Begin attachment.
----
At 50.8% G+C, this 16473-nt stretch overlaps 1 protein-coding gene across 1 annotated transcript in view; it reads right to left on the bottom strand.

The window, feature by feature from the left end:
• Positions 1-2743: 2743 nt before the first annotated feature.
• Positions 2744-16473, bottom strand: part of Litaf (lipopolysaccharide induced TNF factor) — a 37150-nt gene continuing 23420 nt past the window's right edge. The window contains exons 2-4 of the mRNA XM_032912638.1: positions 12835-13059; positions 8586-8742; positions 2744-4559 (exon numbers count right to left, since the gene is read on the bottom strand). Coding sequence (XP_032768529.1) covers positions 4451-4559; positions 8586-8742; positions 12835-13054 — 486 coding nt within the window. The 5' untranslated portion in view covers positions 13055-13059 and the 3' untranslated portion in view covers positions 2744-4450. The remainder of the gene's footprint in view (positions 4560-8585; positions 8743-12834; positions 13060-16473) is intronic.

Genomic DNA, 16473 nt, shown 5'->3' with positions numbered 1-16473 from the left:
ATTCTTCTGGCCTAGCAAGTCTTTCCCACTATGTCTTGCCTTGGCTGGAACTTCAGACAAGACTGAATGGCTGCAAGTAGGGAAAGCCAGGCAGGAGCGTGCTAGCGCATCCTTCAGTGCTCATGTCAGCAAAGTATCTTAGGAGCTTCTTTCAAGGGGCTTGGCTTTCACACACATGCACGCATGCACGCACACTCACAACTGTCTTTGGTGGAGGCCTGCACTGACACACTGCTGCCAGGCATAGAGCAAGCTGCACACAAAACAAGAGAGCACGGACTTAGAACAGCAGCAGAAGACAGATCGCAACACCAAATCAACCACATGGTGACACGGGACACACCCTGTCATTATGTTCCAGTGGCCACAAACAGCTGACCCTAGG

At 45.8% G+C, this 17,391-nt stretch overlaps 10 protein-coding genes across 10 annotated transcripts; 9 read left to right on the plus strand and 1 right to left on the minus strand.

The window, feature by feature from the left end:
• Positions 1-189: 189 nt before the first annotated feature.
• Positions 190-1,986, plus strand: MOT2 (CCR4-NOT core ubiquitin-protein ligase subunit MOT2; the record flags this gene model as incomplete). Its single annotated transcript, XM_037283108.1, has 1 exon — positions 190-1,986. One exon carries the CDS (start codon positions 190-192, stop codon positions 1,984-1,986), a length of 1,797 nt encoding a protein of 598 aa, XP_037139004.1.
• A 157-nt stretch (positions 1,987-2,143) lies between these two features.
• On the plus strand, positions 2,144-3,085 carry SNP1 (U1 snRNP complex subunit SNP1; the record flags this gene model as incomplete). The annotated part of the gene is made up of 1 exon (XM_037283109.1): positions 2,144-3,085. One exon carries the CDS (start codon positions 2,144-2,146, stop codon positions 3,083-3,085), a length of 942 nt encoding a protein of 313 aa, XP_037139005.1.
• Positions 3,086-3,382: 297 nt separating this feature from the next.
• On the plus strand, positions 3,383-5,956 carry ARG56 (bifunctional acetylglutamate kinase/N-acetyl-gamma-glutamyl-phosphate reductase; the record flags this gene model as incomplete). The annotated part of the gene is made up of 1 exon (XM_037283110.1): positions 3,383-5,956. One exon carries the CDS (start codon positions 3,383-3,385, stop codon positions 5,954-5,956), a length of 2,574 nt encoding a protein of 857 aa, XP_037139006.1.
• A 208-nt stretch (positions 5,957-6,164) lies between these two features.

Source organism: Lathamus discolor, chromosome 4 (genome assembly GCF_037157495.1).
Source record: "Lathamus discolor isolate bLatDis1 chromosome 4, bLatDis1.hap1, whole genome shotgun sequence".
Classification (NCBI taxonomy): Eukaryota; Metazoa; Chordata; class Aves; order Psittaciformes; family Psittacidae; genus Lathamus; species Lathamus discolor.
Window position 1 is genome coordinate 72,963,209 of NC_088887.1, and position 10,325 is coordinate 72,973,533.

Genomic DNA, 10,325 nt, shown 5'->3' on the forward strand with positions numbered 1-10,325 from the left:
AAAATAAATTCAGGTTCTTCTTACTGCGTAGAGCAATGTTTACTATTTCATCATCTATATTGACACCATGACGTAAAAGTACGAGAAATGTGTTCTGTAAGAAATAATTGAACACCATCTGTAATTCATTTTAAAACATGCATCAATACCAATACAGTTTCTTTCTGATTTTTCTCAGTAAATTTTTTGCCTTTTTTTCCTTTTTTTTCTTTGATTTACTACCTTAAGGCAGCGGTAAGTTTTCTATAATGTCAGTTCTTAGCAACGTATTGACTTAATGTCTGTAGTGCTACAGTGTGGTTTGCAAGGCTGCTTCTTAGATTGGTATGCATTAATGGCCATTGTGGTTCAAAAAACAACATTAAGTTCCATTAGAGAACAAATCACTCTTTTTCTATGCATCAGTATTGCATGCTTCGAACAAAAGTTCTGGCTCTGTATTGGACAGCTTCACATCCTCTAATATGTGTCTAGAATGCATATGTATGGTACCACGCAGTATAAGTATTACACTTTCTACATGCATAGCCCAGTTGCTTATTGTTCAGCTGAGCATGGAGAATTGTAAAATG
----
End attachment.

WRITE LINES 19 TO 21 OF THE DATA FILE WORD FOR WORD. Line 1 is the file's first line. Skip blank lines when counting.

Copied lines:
Window position 1 is genome coordinate 72,963,209 of NC_088887.1, and position 10,325 is coordinate 72,973,533.

Genomic DNA, 10,325 nt, shown 5'->3' on the forward strand with positions numbered 1-10,325 from the left:
AAAATAAATTCAGGTTCTTCTTACTGCGTAGAGCAATGTTTACTATTTCATCATCTATATTGACACCATGACGTAAAAGTACGAGAAATGTGTTCTGTAAGAAATAATTGAACACCATCTGTAATTCATTTTAAAACATGCATCAATACCAATACAGTTTCTTTCTGATTTTTCTCAGTAAATTTTTTGCCTTTTTTTCCTTTTTTTTCTTTGATTTACTACCTTAAGGCAGCGGTAAGTTTTCTATAATGTCAGTTCTTAGCAACGTATTGACTTAATGTCTGTAGTGCTACAGTGTGGTTTGCAAGGCTGCTTCTTAGATTGGTATGCATTAATGGCCATTGTGGTTCAAAAAACAACATTAAGTTCCATTAGAGAACAAATCACTCTTTTTCTATGCATCAGTATTGCATGCTTCGAACAAAAGTTCTGGCTCTGTATTGGACAGCTTCACATCCTCTAATATGTGTCTAGAATGCATATGTATGGTACCACGCAGTATAAGTATTACACTTTCTACATGCATAGCCCAGTTGCTTATTGTTCAGCTGAGCATGGAGAATTGTAAAATG